“You have to have a plan,” said Landreth. “The difference between being a victim or not is preparation, planning and equipment. Critical response not only includes the ‘big’ disasters. It could also include a church having plans in place for a medical emergency involving a single parishioner.”

Landreth said he and his wife, Mary, have learned through service in crises and carry “go bags” with first aid, food and clothing to cover possible situations from travel or other outdoor activities.

He said many do not think about how the simplest things matter from something as ordinary as a power outage. He said planning must include what will be needed for more than three days.

“Critical response includes older persons who cannot get out in bad weather. They should have something put together to help them keep warm, have food and stay hydrated,” said Landreth. “Comfort and survival are not the same thing. Simple things make the difference. Local organizations want to help in large scale emergencies. We can teach them how to do that.” He said he hopes to send letters to local churches and groups explaining how the group can help them plan in a user-friendly way.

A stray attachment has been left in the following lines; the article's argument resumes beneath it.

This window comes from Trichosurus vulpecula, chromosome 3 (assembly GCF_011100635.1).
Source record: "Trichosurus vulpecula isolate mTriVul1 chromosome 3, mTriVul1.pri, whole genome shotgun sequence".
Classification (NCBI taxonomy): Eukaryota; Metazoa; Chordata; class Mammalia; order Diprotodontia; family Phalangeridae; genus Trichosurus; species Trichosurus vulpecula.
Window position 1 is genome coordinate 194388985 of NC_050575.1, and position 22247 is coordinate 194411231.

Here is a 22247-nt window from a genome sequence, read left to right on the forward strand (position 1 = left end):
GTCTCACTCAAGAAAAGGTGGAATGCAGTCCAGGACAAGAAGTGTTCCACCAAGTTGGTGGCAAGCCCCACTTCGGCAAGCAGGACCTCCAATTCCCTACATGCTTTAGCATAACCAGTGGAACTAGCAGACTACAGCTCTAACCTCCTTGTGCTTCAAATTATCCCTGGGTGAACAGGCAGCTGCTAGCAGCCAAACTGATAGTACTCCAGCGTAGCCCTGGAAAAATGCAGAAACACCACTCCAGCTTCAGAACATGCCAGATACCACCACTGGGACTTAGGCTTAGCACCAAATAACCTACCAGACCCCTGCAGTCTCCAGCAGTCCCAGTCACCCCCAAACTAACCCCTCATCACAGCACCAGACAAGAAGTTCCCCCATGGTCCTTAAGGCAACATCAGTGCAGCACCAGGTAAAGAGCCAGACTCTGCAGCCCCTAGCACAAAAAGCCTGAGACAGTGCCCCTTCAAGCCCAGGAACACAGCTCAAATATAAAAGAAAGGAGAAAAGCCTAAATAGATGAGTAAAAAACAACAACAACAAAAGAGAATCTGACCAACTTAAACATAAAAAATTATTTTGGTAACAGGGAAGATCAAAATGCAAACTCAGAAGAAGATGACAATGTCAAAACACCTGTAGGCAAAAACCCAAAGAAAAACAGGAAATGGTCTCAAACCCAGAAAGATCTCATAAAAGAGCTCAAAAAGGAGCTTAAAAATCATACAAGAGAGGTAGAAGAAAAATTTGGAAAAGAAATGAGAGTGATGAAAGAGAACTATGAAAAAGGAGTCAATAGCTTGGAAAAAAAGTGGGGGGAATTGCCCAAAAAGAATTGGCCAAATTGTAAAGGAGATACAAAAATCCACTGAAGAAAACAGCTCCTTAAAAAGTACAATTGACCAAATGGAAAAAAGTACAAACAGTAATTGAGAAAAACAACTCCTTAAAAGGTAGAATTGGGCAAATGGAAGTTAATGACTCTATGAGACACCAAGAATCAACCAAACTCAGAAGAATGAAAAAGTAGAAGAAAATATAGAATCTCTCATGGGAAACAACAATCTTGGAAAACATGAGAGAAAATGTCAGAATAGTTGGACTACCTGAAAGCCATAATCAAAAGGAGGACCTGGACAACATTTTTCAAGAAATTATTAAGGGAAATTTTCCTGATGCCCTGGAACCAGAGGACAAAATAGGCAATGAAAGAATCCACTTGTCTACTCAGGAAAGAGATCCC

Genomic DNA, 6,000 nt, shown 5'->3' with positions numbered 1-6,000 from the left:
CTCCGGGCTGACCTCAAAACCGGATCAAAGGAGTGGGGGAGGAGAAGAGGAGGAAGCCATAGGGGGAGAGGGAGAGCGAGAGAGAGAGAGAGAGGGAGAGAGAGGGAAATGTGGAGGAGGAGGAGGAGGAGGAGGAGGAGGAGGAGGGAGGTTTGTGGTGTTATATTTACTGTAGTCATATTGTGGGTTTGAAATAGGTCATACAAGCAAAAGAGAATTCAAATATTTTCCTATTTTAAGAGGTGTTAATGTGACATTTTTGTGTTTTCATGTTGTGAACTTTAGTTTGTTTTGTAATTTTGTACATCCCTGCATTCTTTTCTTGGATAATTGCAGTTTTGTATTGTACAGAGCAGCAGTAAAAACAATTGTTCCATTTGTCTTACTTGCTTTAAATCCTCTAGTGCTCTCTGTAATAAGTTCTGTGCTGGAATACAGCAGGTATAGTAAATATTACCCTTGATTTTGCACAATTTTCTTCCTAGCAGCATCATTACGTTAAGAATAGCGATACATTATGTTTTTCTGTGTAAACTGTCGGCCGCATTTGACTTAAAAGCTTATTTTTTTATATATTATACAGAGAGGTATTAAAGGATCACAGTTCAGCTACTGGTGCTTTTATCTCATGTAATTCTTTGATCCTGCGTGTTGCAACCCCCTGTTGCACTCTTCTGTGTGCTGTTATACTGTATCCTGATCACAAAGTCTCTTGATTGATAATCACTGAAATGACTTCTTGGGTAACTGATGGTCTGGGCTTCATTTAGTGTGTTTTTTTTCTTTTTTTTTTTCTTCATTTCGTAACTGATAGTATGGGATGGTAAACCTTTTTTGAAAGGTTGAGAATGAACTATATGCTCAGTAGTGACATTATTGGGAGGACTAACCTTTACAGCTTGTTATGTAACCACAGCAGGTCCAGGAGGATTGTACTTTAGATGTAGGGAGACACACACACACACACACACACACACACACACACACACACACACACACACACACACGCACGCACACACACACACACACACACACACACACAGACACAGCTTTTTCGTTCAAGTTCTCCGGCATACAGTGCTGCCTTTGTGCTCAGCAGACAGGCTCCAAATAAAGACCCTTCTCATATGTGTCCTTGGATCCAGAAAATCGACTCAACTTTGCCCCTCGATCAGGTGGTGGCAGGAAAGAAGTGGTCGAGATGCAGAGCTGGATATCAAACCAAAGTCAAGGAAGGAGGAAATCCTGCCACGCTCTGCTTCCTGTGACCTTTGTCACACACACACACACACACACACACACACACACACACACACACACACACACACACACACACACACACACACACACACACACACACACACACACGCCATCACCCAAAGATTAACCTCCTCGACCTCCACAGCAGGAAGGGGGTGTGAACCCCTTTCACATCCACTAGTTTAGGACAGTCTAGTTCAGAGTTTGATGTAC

Landreth said he learned the importance of simple things on a fishing trip 27 years ago. He and a friend were wearing shirts, shoes and shorts for an afternoon of fishing. They became stranded after a storm.

“I hadn’t brought a flashlight. I knew where I was but couldn’t go anywhere. The only time you could see was when lightning struck,” Landreth said.

The search party pin pointed where to start looking when his parked vehicle was recognized. It was 4:15 a.m. when they were rescued. On another occasion, he had to use his CPR training to save his wife, Mary, who has systemic lupus.

“As we have experienced our own personal tragedies we have learned,” said Landreth. “I was always active in the community so this is something important to us.”

People may find out more information about the group at and donate by emailing Landreth at

David Broyles may be reached at 276-779-4013 or on Twitter@CarrollNewsDave.